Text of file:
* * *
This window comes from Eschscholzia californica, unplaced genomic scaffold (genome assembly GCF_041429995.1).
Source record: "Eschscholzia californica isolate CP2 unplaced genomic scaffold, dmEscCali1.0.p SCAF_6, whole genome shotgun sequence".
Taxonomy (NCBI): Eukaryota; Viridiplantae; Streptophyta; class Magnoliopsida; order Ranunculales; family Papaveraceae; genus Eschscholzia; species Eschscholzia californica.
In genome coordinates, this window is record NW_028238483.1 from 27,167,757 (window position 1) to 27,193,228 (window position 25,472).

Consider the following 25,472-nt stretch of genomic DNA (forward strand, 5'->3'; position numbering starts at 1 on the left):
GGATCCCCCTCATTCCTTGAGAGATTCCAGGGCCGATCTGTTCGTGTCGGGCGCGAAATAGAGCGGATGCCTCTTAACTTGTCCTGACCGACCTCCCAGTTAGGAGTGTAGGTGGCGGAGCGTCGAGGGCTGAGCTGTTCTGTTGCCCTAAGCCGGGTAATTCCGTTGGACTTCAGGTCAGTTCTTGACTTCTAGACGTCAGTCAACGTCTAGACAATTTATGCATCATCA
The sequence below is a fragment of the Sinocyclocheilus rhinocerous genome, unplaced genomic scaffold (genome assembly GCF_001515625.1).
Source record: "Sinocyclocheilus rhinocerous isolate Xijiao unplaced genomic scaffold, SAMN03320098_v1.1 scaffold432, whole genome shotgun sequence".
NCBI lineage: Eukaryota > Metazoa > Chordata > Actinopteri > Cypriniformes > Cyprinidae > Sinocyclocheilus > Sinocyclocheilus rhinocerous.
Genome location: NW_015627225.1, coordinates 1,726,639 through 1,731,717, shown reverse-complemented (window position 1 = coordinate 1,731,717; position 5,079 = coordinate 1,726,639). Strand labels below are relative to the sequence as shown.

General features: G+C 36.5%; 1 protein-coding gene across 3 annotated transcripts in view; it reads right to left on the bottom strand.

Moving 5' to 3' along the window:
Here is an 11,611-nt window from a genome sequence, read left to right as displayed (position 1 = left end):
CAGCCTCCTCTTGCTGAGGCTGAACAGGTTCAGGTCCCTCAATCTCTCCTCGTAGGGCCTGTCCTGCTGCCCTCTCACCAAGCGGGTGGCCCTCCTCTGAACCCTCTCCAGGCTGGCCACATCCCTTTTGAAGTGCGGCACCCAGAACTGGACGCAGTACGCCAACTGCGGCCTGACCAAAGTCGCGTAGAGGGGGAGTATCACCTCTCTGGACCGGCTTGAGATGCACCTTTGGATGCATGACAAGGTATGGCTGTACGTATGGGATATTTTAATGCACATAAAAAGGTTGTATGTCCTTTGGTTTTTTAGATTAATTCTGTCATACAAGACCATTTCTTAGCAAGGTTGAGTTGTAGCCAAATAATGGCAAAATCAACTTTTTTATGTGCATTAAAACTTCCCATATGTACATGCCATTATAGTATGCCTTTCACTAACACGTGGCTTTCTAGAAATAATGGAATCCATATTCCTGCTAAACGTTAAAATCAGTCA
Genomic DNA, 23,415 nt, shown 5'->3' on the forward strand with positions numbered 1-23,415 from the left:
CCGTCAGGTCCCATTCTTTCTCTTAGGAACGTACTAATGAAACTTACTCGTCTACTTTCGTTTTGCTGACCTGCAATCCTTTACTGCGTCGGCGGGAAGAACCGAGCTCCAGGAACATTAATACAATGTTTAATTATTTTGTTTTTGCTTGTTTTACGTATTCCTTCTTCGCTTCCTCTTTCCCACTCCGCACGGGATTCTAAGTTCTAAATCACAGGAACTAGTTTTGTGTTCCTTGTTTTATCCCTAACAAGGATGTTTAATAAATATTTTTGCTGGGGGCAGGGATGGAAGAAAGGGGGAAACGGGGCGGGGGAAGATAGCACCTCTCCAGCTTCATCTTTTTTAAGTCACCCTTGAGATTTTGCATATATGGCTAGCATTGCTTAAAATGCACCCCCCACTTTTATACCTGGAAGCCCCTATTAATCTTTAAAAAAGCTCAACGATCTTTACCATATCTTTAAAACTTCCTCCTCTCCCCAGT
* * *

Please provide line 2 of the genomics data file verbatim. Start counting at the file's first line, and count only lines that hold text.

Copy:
Source record: "Eschscholzia californica isolate CP2 unplaced genomic scaffold, dmEscCali1.0.p SCAF_6, whole genome shotgun sequence".